Date of Graduation


Document Type


Degree Type



Davis College of Agriculture, Natural Resources and Design


Animal and Nutritional Sciences

Committee Chair

Jacek Jaczynski.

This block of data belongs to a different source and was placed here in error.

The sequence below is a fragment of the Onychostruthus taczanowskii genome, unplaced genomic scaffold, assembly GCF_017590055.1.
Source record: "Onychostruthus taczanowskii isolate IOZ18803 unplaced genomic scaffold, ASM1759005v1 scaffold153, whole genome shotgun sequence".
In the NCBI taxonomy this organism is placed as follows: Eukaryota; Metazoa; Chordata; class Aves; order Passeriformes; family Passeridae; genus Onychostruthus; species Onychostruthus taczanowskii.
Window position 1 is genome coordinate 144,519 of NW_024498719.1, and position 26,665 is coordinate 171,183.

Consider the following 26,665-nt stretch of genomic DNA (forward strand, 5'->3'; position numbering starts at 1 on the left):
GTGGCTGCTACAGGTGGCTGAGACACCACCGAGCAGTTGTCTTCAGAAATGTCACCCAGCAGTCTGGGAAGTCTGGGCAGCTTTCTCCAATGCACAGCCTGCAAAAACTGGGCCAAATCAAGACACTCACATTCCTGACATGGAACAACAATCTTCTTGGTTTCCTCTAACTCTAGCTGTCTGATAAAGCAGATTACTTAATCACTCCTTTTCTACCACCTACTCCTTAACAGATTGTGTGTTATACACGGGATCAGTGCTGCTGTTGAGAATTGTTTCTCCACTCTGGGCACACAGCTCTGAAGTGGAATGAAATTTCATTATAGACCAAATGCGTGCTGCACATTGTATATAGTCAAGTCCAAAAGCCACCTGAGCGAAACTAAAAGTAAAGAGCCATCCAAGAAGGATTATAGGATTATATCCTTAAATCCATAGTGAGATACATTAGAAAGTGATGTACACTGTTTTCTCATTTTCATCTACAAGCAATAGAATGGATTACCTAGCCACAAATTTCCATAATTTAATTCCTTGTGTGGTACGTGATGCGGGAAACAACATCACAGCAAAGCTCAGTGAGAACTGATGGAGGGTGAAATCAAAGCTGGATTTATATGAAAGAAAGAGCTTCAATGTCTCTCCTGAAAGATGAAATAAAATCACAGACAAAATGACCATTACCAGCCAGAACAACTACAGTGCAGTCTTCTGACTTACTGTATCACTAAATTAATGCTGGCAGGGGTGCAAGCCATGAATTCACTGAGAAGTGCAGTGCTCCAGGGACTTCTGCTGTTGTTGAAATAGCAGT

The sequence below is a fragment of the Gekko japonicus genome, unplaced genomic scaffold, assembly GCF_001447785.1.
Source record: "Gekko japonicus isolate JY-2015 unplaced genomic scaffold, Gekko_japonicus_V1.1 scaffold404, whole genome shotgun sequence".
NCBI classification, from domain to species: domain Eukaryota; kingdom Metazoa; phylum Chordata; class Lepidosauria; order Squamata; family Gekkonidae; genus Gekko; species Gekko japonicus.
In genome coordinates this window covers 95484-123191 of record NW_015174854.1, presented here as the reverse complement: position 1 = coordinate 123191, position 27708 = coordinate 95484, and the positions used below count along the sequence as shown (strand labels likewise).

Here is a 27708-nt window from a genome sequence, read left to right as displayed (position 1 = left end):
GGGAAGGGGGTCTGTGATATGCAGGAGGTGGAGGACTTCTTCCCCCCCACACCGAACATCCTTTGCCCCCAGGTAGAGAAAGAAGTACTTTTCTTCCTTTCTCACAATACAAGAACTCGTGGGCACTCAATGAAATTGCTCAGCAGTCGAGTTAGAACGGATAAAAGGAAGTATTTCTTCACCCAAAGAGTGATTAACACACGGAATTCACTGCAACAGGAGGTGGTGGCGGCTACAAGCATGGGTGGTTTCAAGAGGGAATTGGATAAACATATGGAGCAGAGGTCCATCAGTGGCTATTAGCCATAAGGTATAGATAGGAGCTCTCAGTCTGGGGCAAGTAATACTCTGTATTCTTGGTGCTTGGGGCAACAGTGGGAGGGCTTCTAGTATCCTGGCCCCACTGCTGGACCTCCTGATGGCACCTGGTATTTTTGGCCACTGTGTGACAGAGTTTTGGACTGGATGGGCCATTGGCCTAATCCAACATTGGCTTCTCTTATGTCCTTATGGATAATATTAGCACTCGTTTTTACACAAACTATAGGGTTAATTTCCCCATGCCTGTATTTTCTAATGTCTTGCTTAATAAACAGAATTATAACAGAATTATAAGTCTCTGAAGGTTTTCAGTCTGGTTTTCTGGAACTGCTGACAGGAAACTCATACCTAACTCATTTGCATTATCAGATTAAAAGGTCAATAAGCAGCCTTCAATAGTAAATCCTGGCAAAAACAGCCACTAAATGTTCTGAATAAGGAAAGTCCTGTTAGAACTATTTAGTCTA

Surimi is minced deboned fish meat that has been washed of lipids, sarcoplasmic proteins, and other impurities. Surimi seafood, also known as "imitation crabmeat", is widely enjoyed in the United States; however, it is not currently nutrified with fiber, omega-3 polyunsaturated fatty acids, and salt substitute. In the present study, preliminary experimentation was done to determine the optimal level of fiber addition. Powdered cellulose was added to Alaska Pollock surimi gels at levels of 0% (control), 2%, 4%, 6%, and 8% fiber. The objectives of this initial study were to determine effect of dietary fiber on 1) color and textural properties and 2) endothermic transitions and gelation properties of surimi gels. Increased fiber up to 6% resulted in higher gel strength; however, detrimental effects were seen with 8% fiber, thus 6% fiber was chosen for use. After determining optimal fiber concentration, Alaska Pollock surimi gels were formulated containing 6% powdered cellulose fiber, 10% omega-3-rich oil (flax seed oil, algae oil, and menhaden oil in a 8:1:1 ratio), and potassium chloride (KCl) as a salt substitute. Treatments included a control (with no fiber or oil), 6% fiber, 10% oil, and fiber/oil (6% fiber + 10% oil). The objective of this study was to analyze the effects of added dietary fiber and o-3 oil and their interactions with surimi. Surimi gel whiteness decreased (P<0.05) with fiber, oil, and fiber/oil treatments due to increased (P<0.05) b* with oil addition and decreased (P<0.05) a* with fiber addition and oil addition. Total TPA and Kramer shear force increased (P<0.05) with the fiber/oil treatment indicating increased gel strength. Torsion shear stress and strain increased (P<0.05) with the fiber treatment and oil treatment. Viscoelasticity (G') increased with the fiber/oil treatment. Addition of both fiber and oil to surimi (fiber/oil treatment) increased the gel strength and resulted in a quality product that could be useful for manufacturers in developing a nutraceutical surimi product.